In our modern world, we have become accustomed to having everything we want on demand. So many people have all the latest gadgets that come on the market and yet, dissatisfaction is a common occurrence. To develop a 'gratitude attitude' is a wonderful antidote to this. We have been given so much and have so much to be grateful for. Most of what we take for granted (our health, our families, our talents and creation itself) is a free gift of God. We just need to think more about this and acknowledge it with gratitude. As St. Paul says to us, "Learn
to be grateful" (Col 3:15). It is not difficult to work on this, however, it does require a change in our outlook. To decide to be grateful, is to look at the positive and helps to dispel the negativity within us. We will find too, as we go on, that as we see all the gifts that have been given to us and begin to notice how the Lord has been looking after us all along, we become more hopeful. This is an antidote to the despair which is so prevalent nowadays.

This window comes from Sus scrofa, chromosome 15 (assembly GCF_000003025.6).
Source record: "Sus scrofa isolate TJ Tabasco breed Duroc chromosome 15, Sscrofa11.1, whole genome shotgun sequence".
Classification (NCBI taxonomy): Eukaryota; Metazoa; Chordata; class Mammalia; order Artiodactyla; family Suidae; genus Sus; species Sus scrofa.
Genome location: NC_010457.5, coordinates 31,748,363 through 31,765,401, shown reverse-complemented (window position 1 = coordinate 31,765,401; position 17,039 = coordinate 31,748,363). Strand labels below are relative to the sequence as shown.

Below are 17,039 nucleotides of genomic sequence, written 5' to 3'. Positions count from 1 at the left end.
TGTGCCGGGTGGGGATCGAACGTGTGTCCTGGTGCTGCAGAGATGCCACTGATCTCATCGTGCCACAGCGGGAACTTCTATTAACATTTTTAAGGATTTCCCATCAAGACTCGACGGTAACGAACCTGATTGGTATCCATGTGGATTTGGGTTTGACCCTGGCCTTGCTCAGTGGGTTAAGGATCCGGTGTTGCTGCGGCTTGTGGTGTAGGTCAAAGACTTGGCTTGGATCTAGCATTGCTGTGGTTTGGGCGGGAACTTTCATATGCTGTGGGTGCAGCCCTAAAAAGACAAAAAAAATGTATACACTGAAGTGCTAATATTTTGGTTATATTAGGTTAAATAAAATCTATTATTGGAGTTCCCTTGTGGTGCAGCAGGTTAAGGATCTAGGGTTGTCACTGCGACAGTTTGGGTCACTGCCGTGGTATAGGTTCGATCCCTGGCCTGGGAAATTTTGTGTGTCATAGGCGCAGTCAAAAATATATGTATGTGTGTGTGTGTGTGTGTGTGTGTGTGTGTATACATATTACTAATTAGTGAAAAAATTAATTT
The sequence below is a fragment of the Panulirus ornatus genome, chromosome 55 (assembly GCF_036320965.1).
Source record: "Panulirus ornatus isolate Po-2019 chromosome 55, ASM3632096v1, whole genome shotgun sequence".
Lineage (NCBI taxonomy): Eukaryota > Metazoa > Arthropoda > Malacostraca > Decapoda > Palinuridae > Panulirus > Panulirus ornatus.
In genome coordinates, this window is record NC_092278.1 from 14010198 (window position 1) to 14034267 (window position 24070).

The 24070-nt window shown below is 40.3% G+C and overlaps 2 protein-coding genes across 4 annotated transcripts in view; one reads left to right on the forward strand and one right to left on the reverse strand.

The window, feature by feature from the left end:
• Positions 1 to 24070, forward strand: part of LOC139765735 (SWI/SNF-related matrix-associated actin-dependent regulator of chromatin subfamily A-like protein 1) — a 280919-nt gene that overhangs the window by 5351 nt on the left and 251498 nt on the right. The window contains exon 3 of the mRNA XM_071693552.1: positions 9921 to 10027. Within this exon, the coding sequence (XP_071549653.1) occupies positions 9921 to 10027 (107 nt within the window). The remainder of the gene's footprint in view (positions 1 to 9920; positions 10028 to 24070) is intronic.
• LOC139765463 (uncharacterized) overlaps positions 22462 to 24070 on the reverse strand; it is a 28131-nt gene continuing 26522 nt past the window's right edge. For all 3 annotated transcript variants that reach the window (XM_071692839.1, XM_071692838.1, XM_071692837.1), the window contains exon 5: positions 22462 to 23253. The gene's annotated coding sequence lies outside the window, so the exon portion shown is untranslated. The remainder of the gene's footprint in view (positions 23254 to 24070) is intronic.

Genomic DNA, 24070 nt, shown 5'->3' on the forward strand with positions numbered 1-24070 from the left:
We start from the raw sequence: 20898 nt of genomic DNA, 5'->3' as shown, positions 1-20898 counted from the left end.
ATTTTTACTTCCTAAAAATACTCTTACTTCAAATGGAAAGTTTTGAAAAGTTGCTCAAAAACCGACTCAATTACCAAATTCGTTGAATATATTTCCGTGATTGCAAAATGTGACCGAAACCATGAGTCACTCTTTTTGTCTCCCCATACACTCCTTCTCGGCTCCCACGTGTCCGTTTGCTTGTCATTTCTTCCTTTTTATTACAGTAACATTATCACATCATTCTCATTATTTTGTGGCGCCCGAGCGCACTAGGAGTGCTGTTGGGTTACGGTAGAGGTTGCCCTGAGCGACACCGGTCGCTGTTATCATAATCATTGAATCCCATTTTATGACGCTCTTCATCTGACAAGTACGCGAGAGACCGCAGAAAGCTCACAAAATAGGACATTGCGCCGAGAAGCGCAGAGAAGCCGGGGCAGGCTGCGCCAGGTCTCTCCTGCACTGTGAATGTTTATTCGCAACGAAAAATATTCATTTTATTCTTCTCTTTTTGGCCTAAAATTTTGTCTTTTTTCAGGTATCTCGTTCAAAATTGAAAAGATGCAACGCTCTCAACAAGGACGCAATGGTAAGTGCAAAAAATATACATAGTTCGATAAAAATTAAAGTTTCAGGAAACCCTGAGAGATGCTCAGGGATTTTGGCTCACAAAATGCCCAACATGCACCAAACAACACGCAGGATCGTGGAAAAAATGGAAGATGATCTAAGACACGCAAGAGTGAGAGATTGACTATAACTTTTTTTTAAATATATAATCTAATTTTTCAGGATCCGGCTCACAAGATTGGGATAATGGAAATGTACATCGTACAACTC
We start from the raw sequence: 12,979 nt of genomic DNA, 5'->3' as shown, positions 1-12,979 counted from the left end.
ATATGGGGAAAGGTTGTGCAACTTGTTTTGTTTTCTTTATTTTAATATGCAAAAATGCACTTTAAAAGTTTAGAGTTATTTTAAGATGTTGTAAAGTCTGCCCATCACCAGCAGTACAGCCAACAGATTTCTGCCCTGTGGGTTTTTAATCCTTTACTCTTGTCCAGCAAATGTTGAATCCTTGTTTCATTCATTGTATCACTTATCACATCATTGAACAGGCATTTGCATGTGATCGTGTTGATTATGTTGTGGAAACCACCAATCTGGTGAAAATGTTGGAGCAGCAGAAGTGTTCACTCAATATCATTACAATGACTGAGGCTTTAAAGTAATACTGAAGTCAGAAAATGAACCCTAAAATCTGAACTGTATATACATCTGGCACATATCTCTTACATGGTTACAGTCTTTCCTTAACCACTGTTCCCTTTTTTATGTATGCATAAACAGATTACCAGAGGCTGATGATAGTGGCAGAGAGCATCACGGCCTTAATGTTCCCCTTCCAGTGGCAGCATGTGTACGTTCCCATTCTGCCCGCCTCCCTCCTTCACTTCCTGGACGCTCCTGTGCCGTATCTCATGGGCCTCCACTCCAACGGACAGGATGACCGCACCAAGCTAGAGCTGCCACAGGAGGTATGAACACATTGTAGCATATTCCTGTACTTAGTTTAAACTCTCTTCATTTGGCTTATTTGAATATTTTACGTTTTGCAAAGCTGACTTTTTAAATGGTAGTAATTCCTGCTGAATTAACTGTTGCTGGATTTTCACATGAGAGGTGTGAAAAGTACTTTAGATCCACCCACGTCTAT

St. Francis epitomizes this way of looking at things. At one of the bleakest times in his life, when he was wracked by pain and almost blind, he wrote "The Canticle of Brother Sun". At the time, he was in darkness and could not bear the sunlight as it caused so much pain to his eyes, yet, instead of turning in on himself, he recognised all that he had been given was a gift from God, and so he burst out in praise. Thus was composed what has become one of the most beloved prayers of all time. St. Clare too, on her deathbed, looked back in gratitude for all that the Lord had achieved in her life, and she could say "Thank you Lord for having created me". This type of prayer is often found in the Scriptures, particularly in the psalms. For instance, in Psalm 138(139) we find the verse "I thank you for the wonder of my being"